The Knowledge Project #54 Doing the Enough Thing: My Interview with Basecamp CEO and Co-founder Founder Jason Fried.

Full podcast here.

  • Jason on one of the lessons he learned from his parents: Always figure out the right thing to do in any given situation. You won’t always do the right thing, but you should know what the right thing is. An example: Jason’s dad paid for basketball camp for a friend that couldn’t afford it. [2:54]

  • We made sure to create an environment where no one is looking around to see who is working the hardest. Hard work to me is manual labor. We are making software. This isn’t hard work. We are fortunate to be able to do this. We can sit in AC and work on a computer. Jason wrote a blog post about this called If you’re reading this, you probably don’t do hard work. [5:47]

  • You don’t need 12+ hours a day to do great work. The reason people are working longer hours is not because there are 12 hours of work to do. It is because they can’t find a few continuous [uninterrupted] hours to do their work. [6:31]

  • Everyone at Basecamp gets a full 8 hours a day to themselves. How they spend it is up to them. If you want to take someone else’s time, you have to ask them for it. [7:43]

  • Time is incredibly valuable. You should have a good reason to ask for someone else’s time. [8:46]

  • Basecamp organizes product development in 6-week cycles. There are usually 2 to 3 product teams working on features we want to build. These teams are 3 people or less. 6 weeks is enough time to make substantial progress on something that is important. [9:24]

  • How does Basecamp pick what to work on next? As a cycle is coming to an end, a few of us get together and think about what we should do next. These could be ideas we’ve had or ideas that have come up through customer requests. [11:22]

  • You use the word feel. That’s interesting when we are in this age of algorithmic informed insights: I put a lot of value on feel, gut, and intuition. We are not a data-driven company in terms of product development. We use data [where it is appropriate] to measure the performance of our infrastructure, or how long it takes to respond to a customer. [15:44]

  • I try to be ignorant about the trends in the industry. Ignorant of what competitors are doing. The more I pay attention to that stuff, the less free my mind is. You have less space for your own thoughts. [18:22]

  • I prefer to pay attention to things out of my industry. I get inspiration from architecture, art, nature. [19:03]

  • We don’t need to dominate an industry. We just need to find a small number of customers who believe in what we are doing. We found many of them. Over 100,000 pay for Basecamp every month. You only need millions of customers if your costs are out of control. If you have thousands of people. We only have 55 people. [19:31]

  • Other business owners Jason admires: My friend as a small grocery store. I admire that he can get to know his customers by name. He can experiment faster by putting something out and seeing how it sells. There is a repair shop that has been in business for 80 years. That blows my mind. I admire what Stripe is doing and how they are doing it. I admire Charlie Munger for his clarity of thought. I admire his commitment to value and common sense. I admire a personal trainer I know. I’m jealous that it’s just him. It’s kinda nice to not have any employees. To truly do your own thing, your own way. [22:00]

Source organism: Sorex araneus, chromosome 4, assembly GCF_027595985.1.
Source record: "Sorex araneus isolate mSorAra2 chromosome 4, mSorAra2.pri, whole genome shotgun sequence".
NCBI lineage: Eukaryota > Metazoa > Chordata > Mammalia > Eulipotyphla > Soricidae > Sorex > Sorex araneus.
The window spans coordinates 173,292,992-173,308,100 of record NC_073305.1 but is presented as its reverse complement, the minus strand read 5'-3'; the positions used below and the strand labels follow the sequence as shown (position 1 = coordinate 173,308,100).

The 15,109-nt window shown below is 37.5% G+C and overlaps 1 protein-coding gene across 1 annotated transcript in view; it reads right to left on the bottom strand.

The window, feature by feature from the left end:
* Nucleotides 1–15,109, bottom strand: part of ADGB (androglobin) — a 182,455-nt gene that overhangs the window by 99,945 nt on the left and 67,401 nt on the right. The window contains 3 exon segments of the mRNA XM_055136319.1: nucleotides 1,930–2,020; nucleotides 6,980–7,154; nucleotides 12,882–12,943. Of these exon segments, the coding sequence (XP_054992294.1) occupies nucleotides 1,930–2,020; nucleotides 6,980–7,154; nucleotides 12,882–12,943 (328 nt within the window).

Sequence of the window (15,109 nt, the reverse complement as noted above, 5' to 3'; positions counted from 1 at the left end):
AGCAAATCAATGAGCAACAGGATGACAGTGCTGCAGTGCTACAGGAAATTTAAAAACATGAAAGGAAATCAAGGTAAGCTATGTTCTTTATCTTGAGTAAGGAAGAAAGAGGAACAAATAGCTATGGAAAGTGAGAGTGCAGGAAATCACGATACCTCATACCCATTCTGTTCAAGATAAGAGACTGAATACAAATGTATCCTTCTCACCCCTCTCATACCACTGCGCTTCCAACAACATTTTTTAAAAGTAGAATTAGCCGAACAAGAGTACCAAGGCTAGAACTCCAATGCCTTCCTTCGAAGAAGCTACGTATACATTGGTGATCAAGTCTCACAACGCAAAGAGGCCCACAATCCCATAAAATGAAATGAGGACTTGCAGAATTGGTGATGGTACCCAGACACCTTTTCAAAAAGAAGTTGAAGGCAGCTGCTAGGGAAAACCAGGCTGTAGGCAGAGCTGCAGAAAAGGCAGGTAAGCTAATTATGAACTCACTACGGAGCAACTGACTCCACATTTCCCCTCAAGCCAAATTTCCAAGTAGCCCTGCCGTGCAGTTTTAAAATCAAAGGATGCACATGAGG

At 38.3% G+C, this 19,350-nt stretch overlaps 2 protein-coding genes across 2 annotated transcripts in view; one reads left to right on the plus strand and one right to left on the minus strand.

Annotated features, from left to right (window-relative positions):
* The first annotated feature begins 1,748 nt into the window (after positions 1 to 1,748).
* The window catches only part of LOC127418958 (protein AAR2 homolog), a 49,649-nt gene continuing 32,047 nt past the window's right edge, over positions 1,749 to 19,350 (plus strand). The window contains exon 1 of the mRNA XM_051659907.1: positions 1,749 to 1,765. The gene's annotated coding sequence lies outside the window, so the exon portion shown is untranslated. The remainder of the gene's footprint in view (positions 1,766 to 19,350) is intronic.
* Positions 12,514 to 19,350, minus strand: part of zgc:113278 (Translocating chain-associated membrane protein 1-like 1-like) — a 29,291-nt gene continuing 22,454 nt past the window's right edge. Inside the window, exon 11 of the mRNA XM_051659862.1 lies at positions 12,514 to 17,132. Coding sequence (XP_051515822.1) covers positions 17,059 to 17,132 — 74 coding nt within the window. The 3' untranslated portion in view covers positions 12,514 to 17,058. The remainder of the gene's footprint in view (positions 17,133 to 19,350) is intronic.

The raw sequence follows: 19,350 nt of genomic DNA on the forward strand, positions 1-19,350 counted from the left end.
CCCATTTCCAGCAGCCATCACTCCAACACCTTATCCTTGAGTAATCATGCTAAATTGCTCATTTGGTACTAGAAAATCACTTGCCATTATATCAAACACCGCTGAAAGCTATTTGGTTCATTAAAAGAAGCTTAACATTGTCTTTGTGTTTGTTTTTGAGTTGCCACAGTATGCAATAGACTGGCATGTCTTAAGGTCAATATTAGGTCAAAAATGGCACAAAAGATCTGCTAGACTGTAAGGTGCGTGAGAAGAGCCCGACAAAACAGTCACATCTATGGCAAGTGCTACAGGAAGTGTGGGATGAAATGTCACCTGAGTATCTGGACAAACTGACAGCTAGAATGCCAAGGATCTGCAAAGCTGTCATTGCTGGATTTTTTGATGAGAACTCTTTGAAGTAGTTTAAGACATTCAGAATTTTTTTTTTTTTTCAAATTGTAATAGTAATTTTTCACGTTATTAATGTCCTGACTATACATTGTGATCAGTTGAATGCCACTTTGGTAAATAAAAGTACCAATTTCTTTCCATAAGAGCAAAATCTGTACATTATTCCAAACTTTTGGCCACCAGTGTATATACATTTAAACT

• You win in business by surviving. The best way to survive is to be profitable. [26:16]

  • If someone chooses to work at your company, they are saying no to a million other opportunities. I should respect that and create a place where they can do their best work. [28:49]

  • Be careful when setting arbitrary goals: I wanted to run a 6-minute mile. I didn’t hit that goal and I remember being disappointed. Why was I disappointed? I enjoyed the run. I got fresh air. I worked my body, heart, and mind. While I was running I saw exciting things. How are any of these outcomes negative? If you measure yourself against a number, you can feel disappointed. It’s not a satisfying way to go through life. [30:49]

  • I used to try to speed things up. I’ve come back to a slower pace. Why am I rushing? [34:14]

  • Advice for my children: Find your path. Figure out what you like. Find out what drives you. Find out what you are curious about and go into that. There is a lot of depth in anything. [44:26]

  • The thing that surprises me the most is how poorly school teaches people how to write and communicate. You can graduate from college and not know how to explain yourself well. Or not know how to get to the point. [46:03]

  • I’ve always been inspired by Chefs. They aren’t afraid of sharing their recipes. They aren’t afraid of someone taking those recipes, opening a restaurant, and putting them out of business. [52:09]

  • Shane has an idea that people that interrupt their time with their family to respond to work messages are trying to signal to their family that they are important because someone needs their help. It’s actually inverse signaling. His theory is the people that send messages after work are the ones that are most unhappy with their relationships outside of work. It creates a virus of unhappiness. [53:11]

  • Jason thinks it might signal [sadly] that that person would rather be at work. [56:04]

  • I think you don’t want a lot of screen real estate. I’m a one screen at a time person. I find that it helps me focus. I find it to be valuable. I see a lot of manic switching. A lot of attention deficit disorder when it comes to work. You see these people with 7 screens up. You don’t need that. This isn’t NASA mission control. [55:20]